By the 1990s, this area became the contemporary hub, populated with start-ups and artists who were then ironically pushed out by the popularity of the trendy area which resulted in a dramatic increase in rent prices. Recently, appreciation of community has grown through a foundation of understanding and respect by locals and tourists alike. Another fan favorite event in the area is the annual Oxford and Cambridge goat race.
Moving along, the tour soon came to an area which is the third most impoverished borough in London, alongside luxury hotels promoting themselves with graffiti. This speaks to the unique culture of the area; that luxury industry is respecting and advancing their local culture through the use of local mediums for communication in order to progress their own agenda.
This shows the contrast of two east London: graffiti and nice cars represented by big business and luxury apartments across the street from shortage junk and graffiti.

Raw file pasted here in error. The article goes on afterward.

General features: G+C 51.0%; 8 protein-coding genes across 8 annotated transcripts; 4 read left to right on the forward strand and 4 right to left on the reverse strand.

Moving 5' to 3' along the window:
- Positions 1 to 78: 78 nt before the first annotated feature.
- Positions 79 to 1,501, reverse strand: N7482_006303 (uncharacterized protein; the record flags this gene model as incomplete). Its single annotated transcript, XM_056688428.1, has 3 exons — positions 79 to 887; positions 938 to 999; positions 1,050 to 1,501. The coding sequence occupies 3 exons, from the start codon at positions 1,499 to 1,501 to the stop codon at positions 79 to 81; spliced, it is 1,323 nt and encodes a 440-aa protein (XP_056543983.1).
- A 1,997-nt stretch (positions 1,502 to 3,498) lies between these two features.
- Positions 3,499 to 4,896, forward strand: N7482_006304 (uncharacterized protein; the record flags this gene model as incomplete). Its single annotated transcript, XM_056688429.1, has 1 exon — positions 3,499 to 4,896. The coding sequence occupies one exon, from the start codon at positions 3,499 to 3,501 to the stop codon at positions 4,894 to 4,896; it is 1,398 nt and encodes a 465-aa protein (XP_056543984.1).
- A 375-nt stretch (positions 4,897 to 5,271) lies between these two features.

The local arts community is directly supported by local events through the Village underground, which is an events space where all of the event proceeds go to the upkeep and rent of eco spaces on the roof where companies or groups can rent out repurposed trolley carriages as office space. This again shows the reciprocal relationships that are fostered within this community.
The artist Mobstr challenged council workers to class walls more completely by writing “buff this…” And council workers cleaned it, creating a question mark of paint that was used to cover up the words of Mobster. This can also been seen as a metaphor for questioning what the council workers are doing by cleaning off sections of this self – expressive medium.
While the focus of the tour I participated in was the street art and surrounding culture of the East End of London, it also gave a unique perspective on how the history of the area contributed to the unique cultural fabric there today.